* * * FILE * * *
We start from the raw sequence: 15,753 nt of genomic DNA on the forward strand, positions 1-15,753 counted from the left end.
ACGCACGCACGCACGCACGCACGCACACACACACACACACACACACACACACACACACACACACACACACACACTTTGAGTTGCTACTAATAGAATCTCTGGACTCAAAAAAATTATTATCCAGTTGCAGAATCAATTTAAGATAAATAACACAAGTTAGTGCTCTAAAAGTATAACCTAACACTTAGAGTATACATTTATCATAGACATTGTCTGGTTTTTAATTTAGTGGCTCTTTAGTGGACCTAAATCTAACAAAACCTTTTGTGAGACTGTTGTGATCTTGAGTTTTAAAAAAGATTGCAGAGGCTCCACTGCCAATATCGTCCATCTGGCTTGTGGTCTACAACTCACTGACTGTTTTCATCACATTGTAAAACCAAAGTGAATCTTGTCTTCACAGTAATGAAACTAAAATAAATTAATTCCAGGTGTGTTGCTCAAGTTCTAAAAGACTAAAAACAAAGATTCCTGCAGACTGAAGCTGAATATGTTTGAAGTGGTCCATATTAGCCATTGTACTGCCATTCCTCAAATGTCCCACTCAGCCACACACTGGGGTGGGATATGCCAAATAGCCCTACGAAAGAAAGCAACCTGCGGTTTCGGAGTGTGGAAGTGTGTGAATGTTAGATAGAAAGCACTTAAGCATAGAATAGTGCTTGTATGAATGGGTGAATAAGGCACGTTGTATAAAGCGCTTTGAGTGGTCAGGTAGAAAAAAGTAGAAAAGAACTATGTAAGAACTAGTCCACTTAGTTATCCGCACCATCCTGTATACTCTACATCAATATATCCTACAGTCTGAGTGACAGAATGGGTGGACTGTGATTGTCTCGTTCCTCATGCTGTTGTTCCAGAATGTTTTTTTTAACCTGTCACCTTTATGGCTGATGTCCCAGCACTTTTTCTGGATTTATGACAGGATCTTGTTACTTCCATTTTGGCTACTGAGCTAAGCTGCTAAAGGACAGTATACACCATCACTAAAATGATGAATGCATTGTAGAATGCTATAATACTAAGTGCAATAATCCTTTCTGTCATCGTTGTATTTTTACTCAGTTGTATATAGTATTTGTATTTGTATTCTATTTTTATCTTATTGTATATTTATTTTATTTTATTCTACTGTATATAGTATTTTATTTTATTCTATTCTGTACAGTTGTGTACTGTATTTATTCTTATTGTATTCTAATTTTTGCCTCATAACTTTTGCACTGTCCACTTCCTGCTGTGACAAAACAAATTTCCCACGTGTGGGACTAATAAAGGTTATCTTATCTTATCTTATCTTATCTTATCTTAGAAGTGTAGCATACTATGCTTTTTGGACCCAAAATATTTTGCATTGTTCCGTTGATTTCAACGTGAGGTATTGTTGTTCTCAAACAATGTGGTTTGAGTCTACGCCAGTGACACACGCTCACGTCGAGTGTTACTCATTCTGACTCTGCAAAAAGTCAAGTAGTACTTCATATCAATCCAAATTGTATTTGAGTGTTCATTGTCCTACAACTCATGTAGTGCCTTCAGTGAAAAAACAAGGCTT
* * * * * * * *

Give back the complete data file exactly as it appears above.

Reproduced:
We start from the raw sequence: 15,753 nt of genomic DNA on the forward strand, positions 1-15,753 counted from the left end.
ACGCACGCACGCACGCACGCACGCACACACACACACACACACACACACACACACACACACACACACACACACACTTTGAGTTGCTACTAATAGAATCTCTGGACTCAAAAAAATTATTATCCAGTTGCAGAATCAATTTAAGATAAATAACACAAGTTAGTGCTCTAAAAGTATAACCTAACACTTAGAGTATACATTTATCATAGACATTGTCTGGTTTTTAATTTAGTGGCTCTTTAGTGGACCTAAATCTAACAAAACCTTTTGTGAGACTGTTGTGATCTTGAGTTTTAAAAAAGATTGCAGAGGCTCCACTGCCAATATCGTCCATCTGGCTTGTGGTCTACAACTCACTGACTGTTTTCATCACATTGTAAAACCAAAGTGAATCTTGTCTTCACAGTAATGAAACTAAAATAAATTAATTCCAGGTGTGTTGCTCAAGTTCTAAAAGACTAAAAACAAAGATTCCTGCAGACTGAAGCTGAATATGTTTGAAGTGGTCCATATTAGCCATTGTACTGCCATTCCTCAAATGTCCCACTCAGCCACACACTGGGGTGGGATATGCCAAATAGCCCTACGAAAGAAAGCAACCTGCGGTTTCGGAGTGTGGAAGTGTGTGAATGTTAGATAGAAAGCACTTAAGCATAGAATAGTGCTTGTATGAATGGGTGAATAAGGCACGTTGTATAAAGCGCTTTGAGTGGTCAGGTAGAAAAAAGTAGAAAAGAACTATGTAAGAACTAGTCCACTTAGTTATCCGCACCATCCTGTATACTCTACATCAATATATCCTACAGTCTGAGTGACAGAATGGGTGGACTGTGATTGTCTCGTTCCTCATGCTGTTGTTCCAGAATGTTTTTTTTAACCTGTCACCTTTATGGCTGATGTCCCAGCACTTTTTCTGGATTTATGACAGGATCTTGTTACTTCCATTTTGGCTACTGAGCTAAGCTGCTAAAGGACAGTATACACCATCACTAAAATGATGAATGCATTGTAGAATGCTATAATACTAAGTGCAATAATCCTTTCTGTCATCGTTGTATTTTTACTCAGTTGTATATAGTATTTGTATTTGTATTCTATTTTTATCTTATTGTATATTTATTTTATTTTATTCTACTGTATATAGTATTTTATTTTATTCTATTCTGTACAGTTGTGTACTGTATTTATTCTTATTGTATTCTAATTTTTGCCTCATAACTTTTGCACTGTCCACTTCCTGCTGTGACAAAACAAATTTCCCACGTGTGGGACTAATAAAGGTTATCTTATCTTATCTTATCTTATCTTATCTTAGAAGTGTAGCATACTATGCTTTTTGGACCCAAAATATTTTGCATTGTTCCGTTGATTTCAACGTGAGGTATTGTTGTTCTCAAACAATGTGGTTTGAGTCTACGCCAGTGACACACGCTCACGTCGAGTGTTACTCATTCTGACTCTGCAAAAAGTCAAGTAGTACTTCATATCAATCCAAATTGTATTTGAGTGTTCATTGTCCTACAACTCATGTAGTGCCTTCAGTGAAAAAACAAGGCTT